San Francisco music lovers enjoy Symphony’s season opener

September 25, 2013 by  

Music lovers in San Francisco had a lot to smile about at the start of the month, when the San Francisco Symphony Orchestra opened its season.

The orchestra was founded in 1911, five years after the famous 1906 earthquake. Civic leaders organized the symphony to start bringing hope and culture back to the city in the wake of the disaster. Since its inception, the orchestra has grown in ability and stature under various gifted conductors, and is now recognized as one of the best in the world. The current music director, Michael Tilson Thomas, conducted the gala, with soprano Audra McDonald as the guest artist.

The orchestra is aware that concerts that are skewed too heavily toward familiar music may turn off newcomers, while challenging, new works can alienate long-time patrons. It therefore avoided both extremes and played a balanced program on the day.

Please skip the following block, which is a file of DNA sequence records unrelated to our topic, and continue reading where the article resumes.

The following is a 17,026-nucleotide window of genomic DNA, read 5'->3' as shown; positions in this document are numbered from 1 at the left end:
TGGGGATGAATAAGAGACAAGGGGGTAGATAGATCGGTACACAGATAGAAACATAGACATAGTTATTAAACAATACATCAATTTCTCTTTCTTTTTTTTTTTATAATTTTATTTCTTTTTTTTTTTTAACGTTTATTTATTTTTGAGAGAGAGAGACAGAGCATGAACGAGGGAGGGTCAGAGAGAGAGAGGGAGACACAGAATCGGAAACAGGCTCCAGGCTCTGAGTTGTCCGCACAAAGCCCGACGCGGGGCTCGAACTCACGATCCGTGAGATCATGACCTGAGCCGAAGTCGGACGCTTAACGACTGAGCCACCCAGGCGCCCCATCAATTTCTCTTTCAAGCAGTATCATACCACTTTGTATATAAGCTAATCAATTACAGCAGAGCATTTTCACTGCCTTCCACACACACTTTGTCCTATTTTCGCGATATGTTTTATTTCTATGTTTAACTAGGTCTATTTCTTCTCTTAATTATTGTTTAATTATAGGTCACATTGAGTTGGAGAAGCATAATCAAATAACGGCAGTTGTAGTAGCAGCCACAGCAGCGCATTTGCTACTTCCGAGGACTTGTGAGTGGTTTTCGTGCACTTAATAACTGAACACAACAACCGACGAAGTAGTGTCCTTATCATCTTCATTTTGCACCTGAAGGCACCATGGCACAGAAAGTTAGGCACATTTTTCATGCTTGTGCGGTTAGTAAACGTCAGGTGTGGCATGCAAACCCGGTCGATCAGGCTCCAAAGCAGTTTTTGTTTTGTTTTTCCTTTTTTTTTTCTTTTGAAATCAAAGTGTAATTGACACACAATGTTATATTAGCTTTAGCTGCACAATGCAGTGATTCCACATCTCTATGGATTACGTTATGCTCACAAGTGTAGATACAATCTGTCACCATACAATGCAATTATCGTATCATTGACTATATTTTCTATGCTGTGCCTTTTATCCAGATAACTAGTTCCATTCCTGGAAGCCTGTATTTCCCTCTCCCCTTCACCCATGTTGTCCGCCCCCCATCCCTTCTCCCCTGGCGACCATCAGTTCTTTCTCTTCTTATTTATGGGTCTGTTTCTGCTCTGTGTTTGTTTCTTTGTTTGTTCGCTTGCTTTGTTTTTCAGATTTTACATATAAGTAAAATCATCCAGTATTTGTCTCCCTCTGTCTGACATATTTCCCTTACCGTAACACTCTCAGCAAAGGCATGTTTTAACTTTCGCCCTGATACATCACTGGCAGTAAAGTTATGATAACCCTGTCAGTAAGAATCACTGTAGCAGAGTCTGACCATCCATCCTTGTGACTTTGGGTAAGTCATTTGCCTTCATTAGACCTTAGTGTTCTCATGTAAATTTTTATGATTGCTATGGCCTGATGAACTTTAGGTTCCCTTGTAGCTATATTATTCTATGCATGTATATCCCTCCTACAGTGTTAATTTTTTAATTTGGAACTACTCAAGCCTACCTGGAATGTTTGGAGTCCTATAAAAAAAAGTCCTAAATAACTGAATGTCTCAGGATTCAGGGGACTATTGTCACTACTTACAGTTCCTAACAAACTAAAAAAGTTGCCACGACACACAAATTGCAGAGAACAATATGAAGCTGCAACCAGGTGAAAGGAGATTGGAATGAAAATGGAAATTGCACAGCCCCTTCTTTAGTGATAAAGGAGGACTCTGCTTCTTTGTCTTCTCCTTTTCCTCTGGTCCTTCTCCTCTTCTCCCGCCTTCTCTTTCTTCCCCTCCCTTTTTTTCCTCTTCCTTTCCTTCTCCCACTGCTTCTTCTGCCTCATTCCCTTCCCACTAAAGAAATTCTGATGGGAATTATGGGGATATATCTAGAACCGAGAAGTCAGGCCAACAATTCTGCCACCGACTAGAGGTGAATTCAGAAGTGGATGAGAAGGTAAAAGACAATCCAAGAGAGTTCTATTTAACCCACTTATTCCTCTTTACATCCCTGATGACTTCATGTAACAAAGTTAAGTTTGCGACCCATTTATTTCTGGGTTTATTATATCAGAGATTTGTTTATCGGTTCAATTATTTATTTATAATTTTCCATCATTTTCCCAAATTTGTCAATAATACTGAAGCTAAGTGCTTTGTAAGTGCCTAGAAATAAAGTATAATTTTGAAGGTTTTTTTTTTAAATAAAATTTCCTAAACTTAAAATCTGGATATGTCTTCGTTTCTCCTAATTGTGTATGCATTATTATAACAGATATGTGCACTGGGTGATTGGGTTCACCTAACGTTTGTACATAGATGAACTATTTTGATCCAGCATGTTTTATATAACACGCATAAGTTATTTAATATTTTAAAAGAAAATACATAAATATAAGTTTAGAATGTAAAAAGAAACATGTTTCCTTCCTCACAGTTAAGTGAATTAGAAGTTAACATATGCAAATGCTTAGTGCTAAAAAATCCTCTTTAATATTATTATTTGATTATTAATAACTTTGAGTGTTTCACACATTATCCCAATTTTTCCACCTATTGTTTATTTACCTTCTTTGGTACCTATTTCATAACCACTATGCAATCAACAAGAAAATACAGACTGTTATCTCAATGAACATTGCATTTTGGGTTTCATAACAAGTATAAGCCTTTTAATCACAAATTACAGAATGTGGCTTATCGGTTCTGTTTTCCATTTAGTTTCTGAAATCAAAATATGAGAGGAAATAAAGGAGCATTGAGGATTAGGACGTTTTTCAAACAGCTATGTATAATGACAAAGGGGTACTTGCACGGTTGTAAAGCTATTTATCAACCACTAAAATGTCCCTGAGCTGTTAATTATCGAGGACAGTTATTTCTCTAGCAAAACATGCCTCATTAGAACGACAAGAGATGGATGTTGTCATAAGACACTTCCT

The first and last pieces of the concert, which was titled ‘Selections from the Classic American Songbook’, were symphonic works; the first was the ‘Jazz Symphony’ by Antheil and the final was ‘Gershwin’s An American in Paris’. In between, McDonald sang works from American composers such as Leonard Bernstein, Lerner and Loewe, and Compton and Green, from shows like West Side Story, My Fair Lady, and Wonderful Town. The soprano won high marks from critics for her voice and singing style.

For future events, orchestra officials could work with a banner printing company to create displays to hang outside Davies Symphony Hall, announcing the programs.

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